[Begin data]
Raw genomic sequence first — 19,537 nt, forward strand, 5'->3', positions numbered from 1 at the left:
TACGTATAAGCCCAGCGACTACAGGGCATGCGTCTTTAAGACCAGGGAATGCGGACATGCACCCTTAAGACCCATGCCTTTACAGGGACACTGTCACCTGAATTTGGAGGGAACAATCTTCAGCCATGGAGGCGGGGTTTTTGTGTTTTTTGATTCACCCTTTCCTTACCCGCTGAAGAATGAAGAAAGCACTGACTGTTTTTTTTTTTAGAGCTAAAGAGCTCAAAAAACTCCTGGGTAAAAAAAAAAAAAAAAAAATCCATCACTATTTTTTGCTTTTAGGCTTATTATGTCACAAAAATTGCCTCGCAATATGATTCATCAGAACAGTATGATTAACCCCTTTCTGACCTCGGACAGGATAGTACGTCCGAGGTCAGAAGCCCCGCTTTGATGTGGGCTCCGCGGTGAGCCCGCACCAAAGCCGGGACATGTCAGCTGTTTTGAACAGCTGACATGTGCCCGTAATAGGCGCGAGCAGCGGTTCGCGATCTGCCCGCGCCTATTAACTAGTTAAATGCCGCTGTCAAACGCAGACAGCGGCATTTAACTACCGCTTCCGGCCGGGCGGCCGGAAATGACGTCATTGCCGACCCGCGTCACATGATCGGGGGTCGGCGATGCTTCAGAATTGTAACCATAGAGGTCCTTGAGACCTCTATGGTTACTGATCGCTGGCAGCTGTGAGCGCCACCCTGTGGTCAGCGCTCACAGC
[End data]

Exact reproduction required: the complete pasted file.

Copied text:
Raw genomic sequence first — 19,537 nt, forward strand, 5'->3', positions numbered from 1 at the left:
TACGTATAAGCCCAGCGACTACAGGGCATGCGTCTTTAAGACCAGGGAATGCGGACATGCACCCTTAAGACCCATGCCTTTACAGGGACACTGTCACCTGAATTTGGAGGGAACAATCTTCAGCCATGGAGGCGGGGTTTTTGTGTTTTTTGATTCACCCTTTCCTTACCCGCTGAAGAATGAAGAAAGCACTGACTGTTTTTTTTTTTAGAGCTAAAGAGCTCAAAAAACTCCTGGGTAAAAAAAAAAAAAAAAAAATCCATCACTATTTTTTGCTTTTAGGCTTATTATGTCACAAAAATTGCCTCGCAATATGATTCATCAGAACAGTATGATTAACCCCTTTCTGACCTCGGACAGGATAGTACGTCCGAGGTCAGAAGCCCCGCTTTGATGTGGGCTCCGCGGTGAGCCCGCACCAAAGCCGGGACATGTCAGCTGTTTTGAACAGCTGACATGTGCCCGTAATAGGCGCGAGCAGCGGTTCGCGATCTGCCCGCGCCTATTAACTAGTTAAATGCCGCTGTCAAACGCAGACAGCGGCATTTAACTACCGCTTCCGGCCGGGCGGCCGGAAATGACGTCATTGCCGACCCGCGTCACATGATCGGGGGTCGGCGATGCTTCAGAATTGTAACCATAGAGGTCCTTGAGACCTCTATGGTTACTGATCGCTGGCAGCTGTGAGCGCCACCCTGTGGTCAGCGCTCACAGC